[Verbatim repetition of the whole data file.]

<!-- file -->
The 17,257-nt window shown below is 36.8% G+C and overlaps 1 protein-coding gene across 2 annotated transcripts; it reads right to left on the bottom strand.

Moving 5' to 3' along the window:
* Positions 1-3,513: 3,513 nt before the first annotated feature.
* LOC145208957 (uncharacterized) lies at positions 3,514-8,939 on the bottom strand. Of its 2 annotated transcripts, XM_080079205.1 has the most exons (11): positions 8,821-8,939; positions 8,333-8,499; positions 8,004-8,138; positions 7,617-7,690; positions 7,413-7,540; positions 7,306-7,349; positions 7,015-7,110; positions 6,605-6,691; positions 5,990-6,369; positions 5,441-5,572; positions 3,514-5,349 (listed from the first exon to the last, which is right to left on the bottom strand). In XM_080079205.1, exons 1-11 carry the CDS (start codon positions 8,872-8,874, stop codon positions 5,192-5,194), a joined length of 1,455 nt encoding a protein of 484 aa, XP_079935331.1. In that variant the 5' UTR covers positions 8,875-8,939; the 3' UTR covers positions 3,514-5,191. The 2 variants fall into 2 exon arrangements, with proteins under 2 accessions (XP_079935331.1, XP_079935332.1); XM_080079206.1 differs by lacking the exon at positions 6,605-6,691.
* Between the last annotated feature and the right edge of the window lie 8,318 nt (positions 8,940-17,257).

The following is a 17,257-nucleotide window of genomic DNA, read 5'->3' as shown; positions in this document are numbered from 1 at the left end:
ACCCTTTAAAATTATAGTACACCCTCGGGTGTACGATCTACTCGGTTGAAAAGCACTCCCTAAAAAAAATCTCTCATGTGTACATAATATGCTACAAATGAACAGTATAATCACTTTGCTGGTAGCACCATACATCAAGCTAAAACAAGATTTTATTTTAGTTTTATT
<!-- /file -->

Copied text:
The 17,257-nt window shown below is 36.8% G+C and overlaps 1 protein-coding gene across 2 annotated transcripts; it reads right to left on the bottom strand.

Moving 5' to 3' along the window:
* Positions 1-3,513: 3,513 nt before the first annotated feature.
* LOC145208957 (uncharacterized) lies at positions 3,514-8,939 on the bottom strand. Of its 2 annotated transcripts, XM_080079205.1 has the most exons (11): positions 8,821-8,939; positions 8,333-8,499; positions 8,004-8,138; positions 7,617-7,690; positions 7,413-7,540; positions 7,306-7,349; positions 7,015-7,110; positions 6,605-6,691; positions 5,990-6,369; positions 5,441-5,572; positions 3,514-5,349 (listed from the first exon to the last, which is right to left on the bottom strand). In XM_080079205.1, exons 1-11 carry the CDS (start codon positions 8,872-8,874, stop codon positions 5,192-5,194), a joined length of 1,455 nt encoding a protein of 484 aa, XP_079935331.1. In that variant the 5' UTR covers positions 8,875-8,939; the 3' UTR covers positions 3,514-5,191. The 2 variants fall into 2 exon arrangements, with proteins under 2 accessions (XP_079935331.1, XP_079935332.1); XM_080079206.1 differs by lacking the exon at positions 6,605-6,691.
* Between the last annotated feature and the right edge of the window lie 8,318 nt (positions 8,940-17,257).

The following is a 17,257-nucleotide window of genomic DNA, read 5'->3' as shown; positions in this document are numbered from 1 at the left end:
ACCCTTTAAAATTATAGTACACCCTCGGGTGTACGATCTACTCGGTTGAAAAGCACTCCCTAAAAAAAATCTCTCATGTGTACATAATATGCTACAAATGAACAGTATAATCACTTTGCTGGTAGCACCATACATCAAGCTAAAACAAGATTTTATTTTAGTTTTATT